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⚑ October 15, 2017

If I Could Save Time In A Bubble 🎈

A moment in time.

A moment in time.

Truth be told – and today’s bit β€˜o caramel is all about the truth – I don’t get out very much. My life is quiet and sedentary. Therefore, schlepping to NYC is not something to be treated lightly. The trip, from various places we’ve lived on the East Coast, is always about 2.5 hours, and the coming-home part can be fussy, whether driving crazily at night trying to keep awake on dark country roads, or nodding off on a train with more than a few excited and over-tired screaming babies in seats way behind us, but still with earshot.

Still, when you are 70, you only have two choices: onward and upward, or decrepitude. I heartily choose the first option, and it pretty much has worked out. Proof is that I’m here typing away while the entire clan is sleeping, and except for the difficulties I was having with my One Stitch project, which entailed a bit of vomiting, I came through it with minor aches and pains. Just think what I could accomplish if I actually started to excercise and not just wave my new cast iron skillet over my head in a circle and call it a day.

We toured New York University, where the permanent party in Washington Square Park was in full swing. Bill got his BA, MA, and PhD from NYU, so he was in bliss showing his very own grandson the streets – the very streets – where he experienced true freedom for the first time in his very sheltered life. Meanwhile, our little granddaughter was squeezing every ounce of fun from every possible possibility. The bubbles are so poignant – big and fancy and city-sized, and her outstretched arms with their tiny little guns are so poignantly hopeful.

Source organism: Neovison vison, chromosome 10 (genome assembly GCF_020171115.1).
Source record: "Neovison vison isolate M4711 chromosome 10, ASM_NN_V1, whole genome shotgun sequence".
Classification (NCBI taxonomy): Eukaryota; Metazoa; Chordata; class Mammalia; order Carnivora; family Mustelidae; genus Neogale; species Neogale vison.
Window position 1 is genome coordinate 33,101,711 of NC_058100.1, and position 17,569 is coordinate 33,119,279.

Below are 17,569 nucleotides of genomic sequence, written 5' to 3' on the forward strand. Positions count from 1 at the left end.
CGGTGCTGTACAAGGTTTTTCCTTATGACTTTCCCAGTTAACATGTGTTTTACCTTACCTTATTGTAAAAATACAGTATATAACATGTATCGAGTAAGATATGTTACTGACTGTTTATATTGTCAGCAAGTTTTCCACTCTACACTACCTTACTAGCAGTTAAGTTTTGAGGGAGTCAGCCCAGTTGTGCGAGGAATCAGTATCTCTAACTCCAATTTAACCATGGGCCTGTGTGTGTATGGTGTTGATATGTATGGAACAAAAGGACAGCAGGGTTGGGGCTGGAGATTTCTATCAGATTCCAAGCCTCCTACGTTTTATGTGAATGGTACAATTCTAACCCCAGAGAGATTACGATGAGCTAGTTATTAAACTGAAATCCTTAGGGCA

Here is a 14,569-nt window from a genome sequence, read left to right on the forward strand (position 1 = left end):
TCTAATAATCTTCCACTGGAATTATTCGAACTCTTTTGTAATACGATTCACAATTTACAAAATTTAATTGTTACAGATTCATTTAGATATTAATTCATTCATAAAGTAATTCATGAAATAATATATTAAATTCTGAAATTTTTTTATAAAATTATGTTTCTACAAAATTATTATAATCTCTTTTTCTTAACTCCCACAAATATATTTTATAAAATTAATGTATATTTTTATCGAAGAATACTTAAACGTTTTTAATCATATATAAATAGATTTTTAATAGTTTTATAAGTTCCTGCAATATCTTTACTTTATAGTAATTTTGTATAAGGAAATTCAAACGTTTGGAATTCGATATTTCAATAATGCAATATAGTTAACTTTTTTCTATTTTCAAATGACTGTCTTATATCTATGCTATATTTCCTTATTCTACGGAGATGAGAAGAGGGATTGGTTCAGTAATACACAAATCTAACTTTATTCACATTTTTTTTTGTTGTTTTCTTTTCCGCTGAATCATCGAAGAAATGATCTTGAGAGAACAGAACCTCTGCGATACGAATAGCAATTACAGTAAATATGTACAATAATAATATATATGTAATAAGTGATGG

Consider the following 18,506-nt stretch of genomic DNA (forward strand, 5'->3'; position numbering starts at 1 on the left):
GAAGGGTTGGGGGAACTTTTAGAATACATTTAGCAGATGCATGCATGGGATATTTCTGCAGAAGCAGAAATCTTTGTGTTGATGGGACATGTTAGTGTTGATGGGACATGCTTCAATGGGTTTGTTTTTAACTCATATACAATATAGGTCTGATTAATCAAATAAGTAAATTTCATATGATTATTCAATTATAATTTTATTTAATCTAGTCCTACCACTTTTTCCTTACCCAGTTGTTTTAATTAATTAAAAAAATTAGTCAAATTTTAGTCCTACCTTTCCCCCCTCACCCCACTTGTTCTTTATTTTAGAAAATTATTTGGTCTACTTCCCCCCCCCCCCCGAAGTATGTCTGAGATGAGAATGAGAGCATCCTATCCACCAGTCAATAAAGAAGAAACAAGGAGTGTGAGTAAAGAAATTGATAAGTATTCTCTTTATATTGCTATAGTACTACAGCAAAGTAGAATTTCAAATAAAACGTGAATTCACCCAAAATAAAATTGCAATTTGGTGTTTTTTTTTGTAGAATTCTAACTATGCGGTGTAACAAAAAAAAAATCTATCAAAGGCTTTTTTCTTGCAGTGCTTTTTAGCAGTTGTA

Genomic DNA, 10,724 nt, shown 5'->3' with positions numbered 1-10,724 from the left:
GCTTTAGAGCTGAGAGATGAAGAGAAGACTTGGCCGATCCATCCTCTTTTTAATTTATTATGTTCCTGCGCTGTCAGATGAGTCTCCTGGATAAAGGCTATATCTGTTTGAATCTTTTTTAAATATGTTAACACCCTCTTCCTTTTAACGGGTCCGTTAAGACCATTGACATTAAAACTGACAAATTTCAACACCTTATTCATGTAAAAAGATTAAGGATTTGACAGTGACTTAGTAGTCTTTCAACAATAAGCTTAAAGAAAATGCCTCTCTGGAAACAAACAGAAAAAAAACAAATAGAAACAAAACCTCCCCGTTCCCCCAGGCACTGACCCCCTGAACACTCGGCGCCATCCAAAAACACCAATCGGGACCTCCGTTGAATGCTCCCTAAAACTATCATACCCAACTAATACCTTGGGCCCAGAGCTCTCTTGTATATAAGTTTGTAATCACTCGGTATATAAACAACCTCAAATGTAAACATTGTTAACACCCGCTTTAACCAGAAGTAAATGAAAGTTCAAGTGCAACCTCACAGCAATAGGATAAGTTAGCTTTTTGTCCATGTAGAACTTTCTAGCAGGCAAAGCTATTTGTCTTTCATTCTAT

Men and boys make their living in the park doing very fey things. Two guys with manual typewriters were pounding away on their custom poetry and a tiny very white man was pretending to be a statue come to life on the arch, but he seems to have studied lizards on a rock for his interpretive moods. Creepy, he was, in the very literal sense.

I will write more when I feel better, but for now, let it be known that I didn’t see a single obvious Trump supporter in the entire journey from rural Bucks County to urban New York City. Plus, the cell phone revolution has done more for civility that I thought possible. All kinds of people are very confident in their wielding of the phone now, ready at a moment’s notice to start recording bad behavior that could spiral into a viral outbreak. The citizens themselves are taking charge, and they are armed with cameras and recording devices. The soldiers in the train station are wearing desert camouflage against the Orange Julius storefront, but we can totally see them and their weapons. πŸ”